The Financial Crisis Cost More Than $14 Trillion: Dallas Fed Study
The financial crisis likely cost at least a year’s worth of U.S. economic output, a new Fed study finds. Worse, it’s hurting the economy even now and will hurt it for years to come.
That is the cheerful conclusion of a new study by economists at the Dallas Federal Reserve, entitled “How Bad Was It? The Costs and Consequences of the 2007–09 Financial Crisis.”
So how bad was it? Really, really bad: The economists say a “conservative” estimate of the damage is $14 trillion, or roughly one year’s U.S. gross domestic product. This is based on how much output was lost during the crisis and Great Recession, along with all the damage done to potential future economic growth.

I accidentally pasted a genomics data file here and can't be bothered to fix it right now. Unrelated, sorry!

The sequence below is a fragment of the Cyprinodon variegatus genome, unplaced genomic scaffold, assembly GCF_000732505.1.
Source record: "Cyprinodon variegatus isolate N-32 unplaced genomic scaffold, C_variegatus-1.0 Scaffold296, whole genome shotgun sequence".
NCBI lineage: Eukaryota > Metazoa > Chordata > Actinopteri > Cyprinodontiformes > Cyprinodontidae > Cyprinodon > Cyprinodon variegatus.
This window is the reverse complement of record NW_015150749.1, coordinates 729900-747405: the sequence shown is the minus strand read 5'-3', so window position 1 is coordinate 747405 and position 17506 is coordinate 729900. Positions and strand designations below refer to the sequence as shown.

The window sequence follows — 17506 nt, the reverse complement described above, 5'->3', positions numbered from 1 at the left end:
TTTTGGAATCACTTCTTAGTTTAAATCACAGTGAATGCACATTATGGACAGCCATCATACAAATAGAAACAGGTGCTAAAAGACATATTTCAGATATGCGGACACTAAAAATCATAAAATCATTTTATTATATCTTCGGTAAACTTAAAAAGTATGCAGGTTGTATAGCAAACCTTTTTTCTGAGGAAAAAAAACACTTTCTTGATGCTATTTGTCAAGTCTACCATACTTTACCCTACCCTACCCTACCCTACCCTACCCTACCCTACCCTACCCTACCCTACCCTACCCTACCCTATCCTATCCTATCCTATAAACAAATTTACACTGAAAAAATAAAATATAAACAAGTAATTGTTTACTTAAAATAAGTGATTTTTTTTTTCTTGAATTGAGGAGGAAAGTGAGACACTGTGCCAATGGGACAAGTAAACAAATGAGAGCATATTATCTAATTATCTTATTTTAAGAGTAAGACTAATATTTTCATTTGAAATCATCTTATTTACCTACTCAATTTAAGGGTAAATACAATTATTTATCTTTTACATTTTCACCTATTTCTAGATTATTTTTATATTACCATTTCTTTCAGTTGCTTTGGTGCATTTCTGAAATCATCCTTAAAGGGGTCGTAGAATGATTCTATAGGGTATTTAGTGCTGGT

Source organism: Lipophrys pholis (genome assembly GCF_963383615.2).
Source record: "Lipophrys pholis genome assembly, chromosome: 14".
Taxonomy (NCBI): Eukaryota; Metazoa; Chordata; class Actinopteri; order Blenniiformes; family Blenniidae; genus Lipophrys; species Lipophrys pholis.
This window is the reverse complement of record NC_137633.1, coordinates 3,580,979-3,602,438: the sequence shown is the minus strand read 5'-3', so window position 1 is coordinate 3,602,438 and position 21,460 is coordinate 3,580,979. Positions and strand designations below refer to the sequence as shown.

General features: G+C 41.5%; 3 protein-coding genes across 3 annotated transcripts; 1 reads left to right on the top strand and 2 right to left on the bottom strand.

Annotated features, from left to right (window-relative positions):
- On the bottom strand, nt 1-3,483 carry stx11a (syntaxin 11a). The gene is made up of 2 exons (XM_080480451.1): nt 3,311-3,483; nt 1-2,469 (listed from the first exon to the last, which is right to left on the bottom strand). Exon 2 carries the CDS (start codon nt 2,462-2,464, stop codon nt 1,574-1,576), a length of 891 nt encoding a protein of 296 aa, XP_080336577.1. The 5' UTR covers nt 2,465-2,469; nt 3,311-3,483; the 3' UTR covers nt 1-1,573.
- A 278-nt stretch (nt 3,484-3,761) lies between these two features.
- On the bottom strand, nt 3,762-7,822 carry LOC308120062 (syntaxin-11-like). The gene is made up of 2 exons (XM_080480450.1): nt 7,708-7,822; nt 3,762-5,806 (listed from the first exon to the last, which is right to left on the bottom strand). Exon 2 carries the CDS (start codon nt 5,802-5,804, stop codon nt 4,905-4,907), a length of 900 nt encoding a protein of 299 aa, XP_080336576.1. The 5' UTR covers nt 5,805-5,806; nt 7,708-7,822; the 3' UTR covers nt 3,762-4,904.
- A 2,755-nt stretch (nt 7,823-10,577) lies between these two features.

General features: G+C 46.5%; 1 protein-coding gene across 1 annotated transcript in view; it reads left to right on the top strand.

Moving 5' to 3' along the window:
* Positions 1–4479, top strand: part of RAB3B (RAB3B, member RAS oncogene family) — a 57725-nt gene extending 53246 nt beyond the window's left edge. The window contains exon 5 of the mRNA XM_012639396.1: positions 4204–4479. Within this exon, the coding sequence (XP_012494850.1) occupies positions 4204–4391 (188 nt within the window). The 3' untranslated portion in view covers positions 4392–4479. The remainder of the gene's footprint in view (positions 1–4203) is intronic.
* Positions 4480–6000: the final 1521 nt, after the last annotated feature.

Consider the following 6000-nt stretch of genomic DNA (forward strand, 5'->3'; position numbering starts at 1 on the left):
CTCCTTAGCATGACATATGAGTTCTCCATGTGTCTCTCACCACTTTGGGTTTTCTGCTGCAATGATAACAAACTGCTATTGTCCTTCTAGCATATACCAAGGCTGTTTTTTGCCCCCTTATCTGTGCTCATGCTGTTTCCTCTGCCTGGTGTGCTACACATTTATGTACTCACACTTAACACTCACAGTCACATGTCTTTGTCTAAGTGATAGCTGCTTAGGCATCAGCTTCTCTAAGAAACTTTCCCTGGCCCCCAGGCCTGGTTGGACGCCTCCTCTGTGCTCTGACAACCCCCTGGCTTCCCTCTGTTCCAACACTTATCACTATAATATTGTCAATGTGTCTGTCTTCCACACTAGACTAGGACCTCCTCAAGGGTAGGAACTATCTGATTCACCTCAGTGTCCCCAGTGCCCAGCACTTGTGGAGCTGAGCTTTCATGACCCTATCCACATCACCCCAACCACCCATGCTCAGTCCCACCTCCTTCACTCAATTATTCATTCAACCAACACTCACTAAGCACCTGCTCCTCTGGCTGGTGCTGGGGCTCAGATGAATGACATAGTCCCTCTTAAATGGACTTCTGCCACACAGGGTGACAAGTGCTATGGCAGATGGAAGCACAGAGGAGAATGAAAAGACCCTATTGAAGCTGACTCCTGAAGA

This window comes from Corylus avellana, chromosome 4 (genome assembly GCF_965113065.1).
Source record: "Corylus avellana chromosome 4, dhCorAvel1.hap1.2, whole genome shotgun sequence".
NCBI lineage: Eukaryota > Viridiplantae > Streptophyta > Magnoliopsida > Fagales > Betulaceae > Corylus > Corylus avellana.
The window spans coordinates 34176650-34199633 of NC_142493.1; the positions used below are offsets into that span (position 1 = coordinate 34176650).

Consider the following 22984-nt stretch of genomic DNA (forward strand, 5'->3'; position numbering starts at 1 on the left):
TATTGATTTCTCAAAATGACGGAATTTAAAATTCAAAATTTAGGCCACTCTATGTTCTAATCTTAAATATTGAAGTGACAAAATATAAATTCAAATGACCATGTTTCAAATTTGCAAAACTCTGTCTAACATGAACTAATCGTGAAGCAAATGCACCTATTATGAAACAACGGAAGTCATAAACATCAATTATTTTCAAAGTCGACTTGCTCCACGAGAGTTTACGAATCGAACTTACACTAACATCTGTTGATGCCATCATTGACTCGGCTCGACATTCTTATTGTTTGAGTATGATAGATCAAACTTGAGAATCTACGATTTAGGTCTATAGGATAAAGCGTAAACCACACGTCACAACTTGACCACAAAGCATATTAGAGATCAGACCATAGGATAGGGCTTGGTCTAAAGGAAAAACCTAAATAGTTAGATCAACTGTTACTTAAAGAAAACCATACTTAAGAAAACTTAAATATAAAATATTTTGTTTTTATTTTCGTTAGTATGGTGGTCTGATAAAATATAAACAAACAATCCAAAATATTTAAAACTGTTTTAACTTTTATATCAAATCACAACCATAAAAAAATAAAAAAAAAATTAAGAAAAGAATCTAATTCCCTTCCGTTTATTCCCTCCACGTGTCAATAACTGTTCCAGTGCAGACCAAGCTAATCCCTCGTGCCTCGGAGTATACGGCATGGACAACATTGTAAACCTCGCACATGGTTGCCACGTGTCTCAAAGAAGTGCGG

This is a factoid worth keeping in mind the next time bank lobbyists and flaks warn, as they habitually do, that new rules and regulations could slow the U.S. economy. Will rules to safeguard the economy vaporize $14 trillion in GDP? No? Then they’re probably worth doing.